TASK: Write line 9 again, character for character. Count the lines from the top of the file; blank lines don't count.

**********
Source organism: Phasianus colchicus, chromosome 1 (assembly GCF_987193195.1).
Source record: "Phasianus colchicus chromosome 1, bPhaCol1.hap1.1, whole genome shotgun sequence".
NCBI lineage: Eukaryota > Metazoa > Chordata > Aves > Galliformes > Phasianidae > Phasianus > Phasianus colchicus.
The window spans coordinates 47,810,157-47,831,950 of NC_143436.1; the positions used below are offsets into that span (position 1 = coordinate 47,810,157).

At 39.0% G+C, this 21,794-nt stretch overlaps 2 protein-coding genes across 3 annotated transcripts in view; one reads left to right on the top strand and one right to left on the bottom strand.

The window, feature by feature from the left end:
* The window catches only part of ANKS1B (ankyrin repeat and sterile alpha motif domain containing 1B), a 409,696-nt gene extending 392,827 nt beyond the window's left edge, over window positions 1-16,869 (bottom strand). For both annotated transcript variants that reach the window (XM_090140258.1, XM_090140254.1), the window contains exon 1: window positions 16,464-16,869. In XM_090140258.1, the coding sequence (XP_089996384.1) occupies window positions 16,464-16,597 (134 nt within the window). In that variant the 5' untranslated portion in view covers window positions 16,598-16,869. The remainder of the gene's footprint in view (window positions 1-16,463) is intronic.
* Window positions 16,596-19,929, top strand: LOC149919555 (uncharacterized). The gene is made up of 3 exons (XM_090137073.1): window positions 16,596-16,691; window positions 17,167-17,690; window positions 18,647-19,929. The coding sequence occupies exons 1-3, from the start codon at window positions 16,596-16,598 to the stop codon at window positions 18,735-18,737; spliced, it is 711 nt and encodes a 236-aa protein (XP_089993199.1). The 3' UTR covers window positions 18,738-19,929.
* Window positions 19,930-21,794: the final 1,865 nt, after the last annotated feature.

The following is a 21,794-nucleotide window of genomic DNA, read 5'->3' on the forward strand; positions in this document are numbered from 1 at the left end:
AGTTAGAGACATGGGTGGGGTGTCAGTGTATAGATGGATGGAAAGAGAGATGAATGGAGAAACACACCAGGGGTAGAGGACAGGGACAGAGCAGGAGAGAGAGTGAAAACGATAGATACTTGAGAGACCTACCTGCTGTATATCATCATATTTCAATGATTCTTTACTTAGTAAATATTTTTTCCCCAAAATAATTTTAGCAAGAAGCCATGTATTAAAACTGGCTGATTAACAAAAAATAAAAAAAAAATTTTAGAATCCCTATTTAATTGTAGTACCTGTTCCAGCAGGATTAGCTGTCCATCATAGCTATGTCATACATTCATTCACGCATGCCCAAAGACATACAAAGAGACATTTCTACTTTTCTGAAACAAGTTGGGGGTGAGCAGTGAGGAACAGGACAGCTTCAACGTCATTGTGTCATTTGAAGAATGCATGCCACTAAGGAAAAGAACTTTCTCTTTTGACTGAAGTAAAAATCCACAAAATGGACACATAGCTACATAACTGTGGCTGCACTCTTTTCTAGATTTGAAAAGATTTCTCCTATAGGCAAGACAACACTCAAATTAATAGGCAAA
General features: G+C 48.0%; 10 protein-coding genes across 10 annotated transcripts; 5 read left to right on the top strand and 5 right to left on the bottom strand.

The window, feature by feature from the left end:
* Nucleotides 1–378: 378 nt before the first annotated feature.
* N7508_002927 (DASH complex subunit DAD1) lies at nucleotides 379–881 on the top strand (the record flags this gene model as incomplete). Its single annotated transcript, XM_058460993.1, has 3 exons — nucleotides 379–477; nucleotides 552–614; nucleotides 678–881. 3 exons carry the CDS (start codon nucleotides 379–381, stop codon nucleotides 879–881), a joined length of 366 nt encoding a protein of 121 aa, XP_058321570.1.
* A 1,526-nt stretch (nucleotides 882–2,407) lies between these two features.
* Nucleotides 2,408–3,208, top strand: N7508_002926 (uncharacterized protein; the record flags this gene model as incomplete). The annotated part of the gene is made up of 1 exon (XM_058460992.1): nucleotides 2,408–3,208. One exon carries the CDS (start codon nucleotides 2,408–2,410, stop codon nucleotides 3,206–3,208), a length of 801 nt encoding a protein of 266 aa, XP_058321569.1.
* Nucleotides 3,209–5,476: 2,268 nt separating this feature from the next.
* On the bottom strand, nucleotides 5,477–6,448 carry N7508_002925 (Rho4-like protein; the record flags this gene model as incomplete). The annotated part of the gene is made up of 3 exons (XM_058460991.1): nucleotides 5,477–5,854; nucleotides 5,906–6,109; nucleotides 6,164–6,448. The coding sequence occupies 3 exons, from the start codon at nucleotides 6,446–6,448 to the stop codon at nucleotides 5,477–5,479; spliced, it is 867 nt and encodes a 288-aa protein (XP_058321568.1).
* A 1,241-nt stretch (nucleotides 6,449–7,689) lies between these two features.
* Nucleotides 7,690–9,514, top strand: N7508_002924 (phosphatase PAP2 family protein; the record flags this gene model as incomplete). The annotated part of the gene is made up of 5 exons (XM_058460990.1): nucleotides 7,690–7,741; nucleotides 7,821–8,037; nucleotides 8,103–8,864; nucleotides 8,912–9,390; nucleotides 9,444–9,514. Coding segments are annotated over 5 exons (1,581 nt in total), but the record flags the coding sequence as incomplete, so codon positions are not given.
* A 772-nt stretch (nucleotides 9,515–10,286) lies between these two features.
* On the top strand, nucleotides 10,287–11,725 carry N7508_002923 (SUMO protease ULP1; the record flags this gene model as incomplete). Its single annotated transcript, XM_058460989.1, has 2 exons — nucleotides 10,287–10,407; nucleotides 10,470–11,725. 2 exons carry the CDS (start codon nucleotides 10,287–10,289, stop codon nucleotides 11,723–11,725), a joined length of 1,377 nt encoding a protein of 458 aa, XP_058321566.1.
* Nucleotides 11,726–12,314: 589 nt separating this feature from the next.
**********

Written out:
* Window positions 19,930-21,794: the final 1,865 nt, after the last annotated feature.